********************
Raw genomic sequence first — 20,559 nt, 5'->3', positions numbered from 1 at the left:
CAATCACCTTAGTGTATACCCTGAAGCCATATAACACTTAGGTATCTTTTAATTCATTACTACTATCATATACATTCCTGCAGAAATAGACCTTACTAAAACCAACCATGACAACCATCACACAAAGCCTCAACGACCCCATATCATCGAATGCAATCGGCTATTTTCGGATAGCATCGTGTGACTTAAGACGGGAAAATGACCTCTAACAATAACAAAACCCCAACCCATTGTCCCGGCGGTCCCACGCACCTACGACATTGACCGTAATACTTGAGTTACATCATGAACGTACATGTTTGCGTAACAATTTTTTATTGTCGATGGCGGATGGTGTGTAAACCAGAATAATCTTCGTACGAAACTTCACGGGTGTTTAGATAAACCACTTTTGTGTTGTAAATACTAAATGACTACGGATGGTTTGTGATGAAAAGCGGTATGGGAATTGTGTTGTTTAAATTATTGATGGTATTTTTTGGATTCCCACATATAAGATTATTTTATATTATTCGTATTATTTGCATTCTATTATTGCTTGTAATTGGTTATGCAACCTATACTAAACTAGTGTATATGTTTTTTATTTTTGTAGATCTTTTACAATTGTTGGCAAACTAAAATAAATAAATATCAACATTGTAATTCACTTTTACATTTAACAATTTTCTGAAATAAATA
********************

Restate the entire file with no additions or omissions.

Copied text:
Raw genomic sequence first — 20,559 nt, 5'->3', positions numbered from 1 at the left:
CAATCACCTTAGTGTATACCCTGAAGCCATATAACACTTAGGTATCTTTTAATTCATTACTACTATCATATACATTCCTGCAGAAATAGACCTTACTAAAACCAACCATGACAACCATCACACAAAGCCTCAACGACCCCATATCATCGAATGCAATCGGCTATTTTCGGATAGCATCGTGTGACTTAAGACGGGAAAATGACCTCTAACAATAACAAAACCCCAACCCATTGTCCCGGCGGTCCCACGCACCTACGACATTGACCGTAATACTTGAGTTACATCATGAACGTACATGTTTGCGTAACAATTTTTTATTGTCGATGGCGGATGGTGTGTAAACCAGAATAATCTTCGTACGAAACTTCACGGGTGTTTAGATAAACCACTTTTGTGTTGTAAATACTAAATGACTACGGATGGTTTGTGATGAAAAGCGGTATGGGAATTGTGTTGTTTAAATTATTGATGGTATTTTTTGGATTCCCACATATAAGATTATTTTATATTATTCGTATTATTTGCATTCTATTATTGCTTGTAATTGGTTATGCAACCTATACTAAACTAGTGTATATGTTTTTTATTTTTGTAGATCTTTTACAATTGTTGGCAAACTAAAATAAATAAATATCAACATTGTAATTCACTTTTACATTTAACAATTTTCTGAAATAAATA